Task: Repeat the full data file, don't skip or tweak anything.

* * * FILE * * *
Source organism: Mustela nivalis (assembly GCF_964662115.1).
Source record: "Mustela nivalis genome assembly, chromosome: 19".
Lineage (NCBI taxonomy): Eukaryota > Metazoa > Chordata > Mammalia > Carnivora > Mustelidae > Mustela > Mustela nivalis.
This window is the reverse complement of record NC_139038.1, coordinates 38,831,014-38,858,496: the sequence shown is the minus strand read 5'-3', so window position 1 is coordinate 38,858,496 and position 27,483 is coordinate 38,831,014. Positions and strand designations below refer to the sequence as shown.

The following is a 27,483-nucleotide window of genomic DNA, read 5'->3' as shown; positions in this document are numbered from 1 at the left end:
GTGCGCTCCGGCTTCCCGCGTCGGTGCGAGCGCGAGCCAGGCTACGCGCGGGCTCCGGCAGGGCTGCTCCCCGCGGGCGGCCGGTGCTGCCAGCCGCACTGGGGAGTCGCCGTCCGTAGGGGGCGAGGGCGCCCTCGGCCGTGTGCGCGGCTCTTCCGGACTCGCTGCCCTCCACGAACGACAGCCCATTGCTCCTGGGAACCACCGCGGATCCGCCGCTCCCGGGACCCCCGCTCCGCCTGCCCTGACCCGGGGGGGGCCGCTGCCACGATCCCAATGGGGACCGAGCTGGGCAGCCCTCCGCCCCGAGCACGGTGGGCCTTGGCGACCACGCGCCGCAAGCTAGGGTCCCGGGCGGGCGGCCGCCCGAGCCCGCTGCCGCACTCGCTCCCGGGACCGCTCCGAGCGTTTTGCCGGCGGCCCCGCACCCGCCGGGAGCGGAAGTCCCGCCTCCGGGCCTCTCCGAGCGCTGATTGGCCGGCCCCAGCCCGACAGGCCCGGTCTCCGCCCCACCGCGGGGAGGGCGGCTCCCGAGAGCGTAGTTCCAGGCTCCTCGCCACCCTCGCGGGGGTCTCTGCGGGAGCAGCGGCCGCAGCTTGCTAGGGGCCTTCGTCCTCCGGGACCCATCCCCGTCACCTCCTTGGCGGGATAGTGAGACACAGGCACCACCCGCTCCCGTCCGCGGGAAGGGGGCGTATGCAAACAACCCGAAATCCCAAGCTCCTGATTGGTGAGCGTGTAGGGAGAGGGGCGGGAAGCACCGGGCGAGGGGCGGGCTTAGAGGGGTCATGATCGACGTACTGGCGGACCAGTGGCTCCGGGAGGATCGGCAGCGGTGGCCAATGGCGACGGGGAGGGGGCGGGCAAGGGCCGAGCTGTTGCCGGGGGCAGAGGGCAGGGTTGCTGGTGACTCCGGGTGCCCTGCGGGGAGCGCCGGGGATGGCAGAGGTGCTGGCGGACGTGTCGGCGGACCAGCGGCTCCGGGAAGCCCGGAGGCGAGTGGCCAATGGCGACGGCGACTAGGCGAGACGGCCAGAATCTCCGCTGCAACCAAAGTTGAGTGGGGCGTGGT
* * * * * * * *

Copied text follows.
Source organism: Mustela nivalis (assembly GCF_964662115.1).
Source record: "Mustela nivalis genome assembly, chromosome: 19".
Lineage (NCBI taxonomy): Eukaryota > Metazoa > Chordata > Mammalia > Carnivora > Mustelidae > Mustela > Mustela nivalis.
This window is the reverse complement of record NC_139038.1, coordinates 38,831,014-38,858,496: the sequence shown is the minus strand read 5'-3', so window position 1 is coordinate 38,858,496 and position 27,483 is coordinate 38,831,014. Positions and strand designations below refer to the sequence as shown.

The following is a 27,483-nucleotide window of genomic DNA, read 5'->3' as shown; positions in this document are numbered from 1 at the left end:
GTGCGCTCCGGCTTCCCGCGTCGGTGCGAGCGCGAGCCAGGCTACGCGCGGGCTCCGGCAGGGCTGCTCCCCGCGGGCGGCCGGTGCTGCCAGCCGCACTGGGGAGTCGCCGTCCGTAGGGGGCGAGGGCGCCCTCGGCCGTGTGCGCGGCTCTTCCGGACTCGCTGCCCTCCACGAACGACAGCCCATTGCTCCTGGGAACCACCGCGGATCCGCCGCTCCCGGGACCCCCGCTCCGCCTGCCCTGACCCGGGGGGGGCCGCTGCCACGATCCCAATGGGGACCGAGCTGGGCAGCCCTCCGCCCCGAGCACGGTGGGCCTTGGCGACCACGCGCCGCAAGCTAGGGTCCCGGGCGGGCGGCCGCCCGAGCCCGCTGCCGCACTCGCTCCCGGGACCGCTCCGAGCGTTTTGCCGGCGGCCCCGCACCCGCCGGGAGCGGAAGTCCCGCCTCCGGGCCTCTCCGAGCGCTGATTGGCCGGCCCCAGCCCGACAGGCCCGGTCTCCGCCCCACCGCGGGGAGGGCGGCTCCCGAGAGCGTAGTTCCAGGCTCCTCGCCACCCTCGCGGGGGTCTCTGCGGGAGCAGCGGCCGCAGCTTGCTAGGGGCCTTCGTCCTCCGGGACCCATCCCCGTCACCTCCTTGGCGGGATAGTGAGACACAGGCACCACCCGCTCCCGTCCGCGGGAAGGGGGCGTATGCAAACAACCCGAAATCCCAAGCTCCTGATTGGTGAGCGTGTAGGGAGAGGGGCGGGAAGCACCGGGCGAGGGGCGGGCTTAGAGGGGTCATGATCGACGTACTGGCGGACCAGTGGCTCCGGGAGGATCGGCAGCGGTGGCCAATGGCGACGGGGAGGGGGCGGGCAAGGGCCGAGCTGTTGCCGGGGGCAGAGGGCAGGGTTGCTGGTGACTCCGGGTGCCCTGCGGGGAGCGCCGGGGATGGCAGAGGTGCTGGCGGACGTGTCGGCGGACCAGCGGCTCCGGGAAGCCCGGAGGCGAGTGGCCAATGGCGACGGCGACTAGGCGAGACGGCCAGAATCTCCGCTGCAACCAAAGTTGAGTGGGGCGTGGT